She also advocates genetic testing of tumors to assess whether targeted therapies — drugs that hone in on a particular genetic abnormality — can increase the chances of survival.

“The actual mortality of ovarian cancer has declined, partly due to improved therapies. But it’s also due to preventive care,” she says.

“We recommend all women with ovarian cancer of a certain type be tested for BRCA mutations and sometimes for other mutations. It’s important for patients and their family members. For patients, gene testing can drive treatment decisions and inform prognosis. The secondary effect is it can drive testing in their relatives, who can then consider preventive options.”

Integrating treatment and research

The comprehensive nature of UCI Health’s services for women with gynecological cancers impressed Randall when she walked through the doors more than a decade ago.

“I came to this program as a fellow. UC Irvine is one of the premier clinical trial centers in the world in gynecological cancer. Our then chief, Dr. Philip DiSaia, was a leader, both nationally and internationally, in pushing forward the gynecological oncology agenda.”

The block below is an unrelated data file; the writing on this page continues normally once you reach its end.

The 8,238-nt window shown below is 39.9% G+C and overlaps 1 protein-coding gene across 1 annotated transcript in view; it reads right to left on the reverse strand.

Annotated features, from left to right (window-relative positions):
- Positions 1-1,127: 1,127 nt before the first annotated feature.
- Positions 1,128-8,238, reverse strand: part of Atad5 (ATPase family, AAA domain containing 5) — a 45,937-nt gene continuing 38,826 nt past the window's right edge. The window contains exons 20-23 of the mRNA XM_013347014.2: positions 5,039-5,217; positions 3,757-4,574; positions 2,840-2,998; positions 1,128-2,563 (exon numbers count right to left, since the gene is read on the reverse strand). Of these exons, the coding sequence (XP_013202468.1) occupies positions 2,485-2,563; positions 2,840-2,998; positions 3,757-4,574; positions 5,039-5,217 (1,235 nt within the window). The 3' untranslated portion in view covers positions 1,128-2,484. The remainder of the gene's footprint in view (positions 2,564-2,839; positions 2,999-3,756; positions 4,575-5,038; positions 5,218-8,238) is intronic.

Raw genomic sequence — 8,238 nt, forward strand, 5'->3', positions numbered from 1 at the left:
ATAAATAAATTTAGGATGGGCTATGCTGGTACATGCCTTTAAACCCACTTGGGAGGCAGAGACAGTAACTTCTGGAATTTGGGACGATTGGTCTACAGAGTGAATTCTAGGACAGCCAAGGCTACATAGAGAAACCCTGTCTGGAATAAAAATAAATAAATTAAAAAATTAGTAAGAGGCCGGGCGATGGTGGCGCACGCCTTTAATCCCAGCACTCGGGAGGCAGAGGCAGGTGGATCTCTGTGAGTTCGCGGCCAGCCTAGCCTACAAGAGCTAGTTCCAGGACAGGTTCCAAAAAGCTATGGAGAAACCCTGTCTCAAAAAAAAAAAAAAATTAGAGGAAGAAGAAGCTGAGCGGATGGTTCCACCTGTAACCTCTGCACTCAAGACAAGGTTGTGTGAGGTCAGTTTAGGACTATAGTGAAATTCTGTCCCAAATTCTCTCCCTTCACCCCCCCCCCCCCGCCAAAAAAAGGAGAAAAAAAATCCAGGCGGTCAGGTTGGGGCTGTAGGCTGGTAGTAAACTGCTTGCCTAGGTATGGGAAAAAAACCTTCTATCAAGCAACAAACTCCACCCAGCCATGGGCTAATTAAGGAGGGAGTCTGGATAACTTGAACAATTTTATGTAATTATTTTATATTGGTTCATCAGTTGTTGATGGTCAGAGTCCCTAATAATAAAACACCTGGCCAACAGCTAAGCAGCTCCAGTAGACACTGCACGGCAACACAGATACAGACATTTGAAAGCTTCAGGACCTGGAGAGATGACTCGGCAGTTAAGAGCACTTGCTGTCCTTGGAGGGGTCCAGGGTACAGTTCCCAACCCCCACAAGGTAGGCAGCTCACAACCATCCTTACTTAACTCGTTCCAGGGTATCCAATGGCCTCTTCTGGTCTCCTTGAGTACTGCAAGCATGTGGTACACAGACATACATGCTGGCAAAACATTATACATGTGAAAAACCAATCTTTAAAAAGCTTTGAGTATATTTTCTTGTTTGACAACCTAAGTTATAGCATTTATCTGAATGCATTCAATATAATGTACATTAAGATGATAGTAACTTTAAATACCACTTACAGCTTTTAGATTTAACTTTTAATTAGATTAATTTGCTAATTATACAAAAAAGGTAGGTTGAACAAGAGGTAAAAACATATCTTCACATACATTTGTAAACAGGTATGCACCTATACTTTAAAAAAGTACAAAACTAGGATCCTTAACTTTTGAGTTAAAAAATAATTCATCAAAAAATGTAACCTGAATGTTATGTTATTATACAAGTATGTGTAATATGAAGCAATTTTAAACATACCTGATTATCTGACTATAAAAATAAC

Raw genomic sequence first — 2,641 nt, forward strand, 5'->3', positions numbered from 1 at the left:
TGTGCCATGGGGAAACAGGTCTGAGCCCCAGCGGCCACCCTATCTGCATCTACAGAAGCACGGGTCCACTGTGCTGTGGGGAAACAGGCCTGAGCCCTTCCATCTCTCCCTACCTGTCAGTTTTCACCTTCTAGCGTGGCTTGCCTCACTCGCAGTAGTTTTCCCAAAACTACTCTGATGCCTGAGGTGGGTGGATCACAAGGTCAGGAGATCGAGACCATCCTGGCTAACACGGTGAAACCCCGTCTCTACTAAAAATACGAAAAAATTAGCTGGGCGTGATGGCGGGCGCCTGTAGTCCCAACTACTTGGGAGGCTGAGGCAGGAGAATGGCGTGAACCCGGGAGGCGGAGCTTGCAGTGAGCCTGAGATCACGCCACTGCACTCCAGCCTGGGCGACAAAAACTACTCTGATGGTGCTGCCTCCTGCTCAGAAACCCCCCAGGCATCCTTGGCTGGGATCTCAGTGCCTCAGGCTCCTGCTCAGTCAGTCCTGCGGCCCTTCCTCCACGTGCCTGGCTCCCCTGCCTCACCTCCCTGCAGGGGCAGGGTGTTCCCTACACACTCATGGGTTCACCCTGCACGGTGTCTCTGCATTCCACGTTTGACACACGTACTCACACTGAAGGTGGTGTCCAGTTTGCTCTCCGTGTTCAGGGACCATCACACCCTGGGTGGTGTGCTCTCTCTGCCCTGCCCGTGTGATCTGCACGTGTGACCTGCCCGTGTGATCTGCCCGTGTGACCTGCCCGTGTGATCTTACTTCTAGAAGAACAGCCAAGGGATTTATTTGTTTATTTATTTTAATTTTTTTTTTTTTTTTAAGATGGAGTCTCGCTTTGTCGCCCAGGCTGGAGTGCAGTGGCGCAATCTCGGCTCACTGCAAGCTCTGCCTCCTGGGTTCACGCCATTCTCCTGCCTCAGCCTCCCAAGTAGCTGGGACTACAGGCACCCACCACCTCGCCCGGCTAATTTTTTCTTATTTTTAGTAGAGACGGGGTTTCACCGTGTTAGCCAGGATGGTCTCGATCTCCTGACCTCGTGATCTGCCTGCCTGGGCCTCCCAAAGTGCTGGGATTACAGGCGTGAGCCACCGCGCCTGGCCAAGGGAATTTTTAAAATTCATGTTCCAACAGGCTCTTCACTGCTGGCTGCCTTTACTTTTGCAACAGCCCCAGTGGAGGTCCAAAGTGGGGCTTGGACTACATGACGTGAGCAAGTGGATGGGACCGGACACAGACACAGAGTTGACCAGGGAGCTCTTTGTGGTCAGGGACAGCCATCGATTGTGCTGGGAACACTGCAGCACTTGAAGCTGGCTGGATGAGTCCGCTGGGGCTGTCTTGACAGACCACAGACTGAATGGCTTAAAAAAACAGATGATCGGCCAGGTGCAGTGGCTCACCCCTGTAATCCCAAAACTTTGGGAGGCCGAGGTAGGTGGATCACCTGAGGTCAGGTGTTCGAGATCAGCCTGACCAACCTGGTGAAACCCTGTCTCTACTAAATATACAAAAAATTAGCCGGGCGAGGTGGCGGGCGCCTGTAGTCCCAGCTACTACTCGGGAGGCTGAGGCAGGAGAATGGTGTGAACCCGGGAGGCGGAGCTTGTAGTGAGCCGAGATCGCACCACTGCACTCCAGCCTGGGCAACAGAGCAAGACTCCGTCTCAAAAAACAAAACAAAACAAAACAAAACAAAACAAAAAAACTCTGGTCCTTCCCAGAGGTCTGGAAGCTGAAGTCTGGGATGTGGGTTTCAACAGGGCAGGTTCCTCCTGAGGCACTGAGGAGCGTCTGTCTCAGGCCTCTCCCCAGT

One of Randall’s goals today is challenging and testing claims that surround high-tech treatments and pushing for research to better use existing technology. For example, she is studying whether HIPEC may be better using different types of chemotherapy.

“My reason for studying technology is that some centers are advertising treatments as the next great thing, but they don’t have enough data to say that’s really true,” she says.

Randall spends part of her time treating patients and part of her time conducting research. She can’t imagine it any other way.

“The greatest satisfaction I have is working in research programs that make clinical programs better. The more we integrate our programs, the more progress we can make.”

Related stories

Want monthly health tips emailed to you? Sign up here!

* indicates required

Post a Comment

Your email address will not be displayed.